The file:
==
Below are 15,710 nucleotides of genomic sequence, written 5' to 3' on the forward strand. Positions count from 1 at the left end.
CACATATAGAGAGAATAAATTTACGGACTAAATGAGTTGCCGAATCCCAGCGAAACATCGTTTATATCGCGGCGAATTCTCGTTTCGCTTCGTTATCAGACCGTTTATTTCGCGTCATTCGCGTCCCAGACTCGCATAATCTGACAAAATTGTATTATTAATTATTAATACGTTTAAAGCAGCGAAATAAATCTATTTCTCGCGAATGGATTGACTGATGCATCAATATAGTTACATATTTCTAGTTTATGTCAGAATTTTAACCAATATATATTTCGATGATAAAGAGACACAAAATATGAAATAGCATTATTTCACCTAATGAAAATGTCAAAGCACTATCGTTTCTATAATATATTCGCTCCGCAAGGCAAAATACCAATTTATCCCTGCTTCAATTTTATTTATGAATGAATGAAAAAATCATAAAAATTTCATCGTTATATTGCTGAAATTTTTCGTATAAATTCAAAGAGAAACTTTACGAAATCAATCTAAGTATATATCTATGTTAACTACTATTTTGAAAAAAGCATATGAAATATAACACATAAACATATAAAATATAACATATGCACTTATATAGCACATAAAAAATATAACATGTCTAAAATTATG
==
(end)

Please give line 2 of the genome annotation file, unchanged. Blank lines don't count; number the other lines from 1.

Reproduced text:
CACATATAGAGAGAATAAATTTACGGACTAAATGAGTTGCCGAATCCCAGCGAAACATCGTTTATATCGCGGCGAATTCTCGTTTCGCTTCGTTATCAGACCGTTTATTTCGCGTCATTCGCGTCCCAGACTCGCATAATCTGACAAAATTGTATTATTAATTATTAATACGTTTAAAGCAGCGAAATAAATCTATTTCTCGCGAATGGATTGACTGATGCATCAATATAGTTACATATTTCTAGTTTATGTCAGAATTTTAACCAATATATATTTCGATGATAAAGAGACACAAAATATGAAATAGCATTATTTCACCTAATGAAAATGTCAAAGCACTATCGTTTCTATAATATATTCGCTCCGCAAGGCAAAATACCAATTTATCCCTGCTTCAATTTTATTTATGAATGAATGAAAAAATCATAAAAATTTCATCGTTATATTGCTGAAATTTTTCGTATAAATTCAAAGAGAAACTTTACGAAATCAATCTAAGTATATATCTATGTTAACTACTATTTTGAAAAAAGCATATGAAATATAACACATAAACATATAAAATATAACATATGCACTTATATAGCACATAAAAAATATAACATGTCTAAAATTATG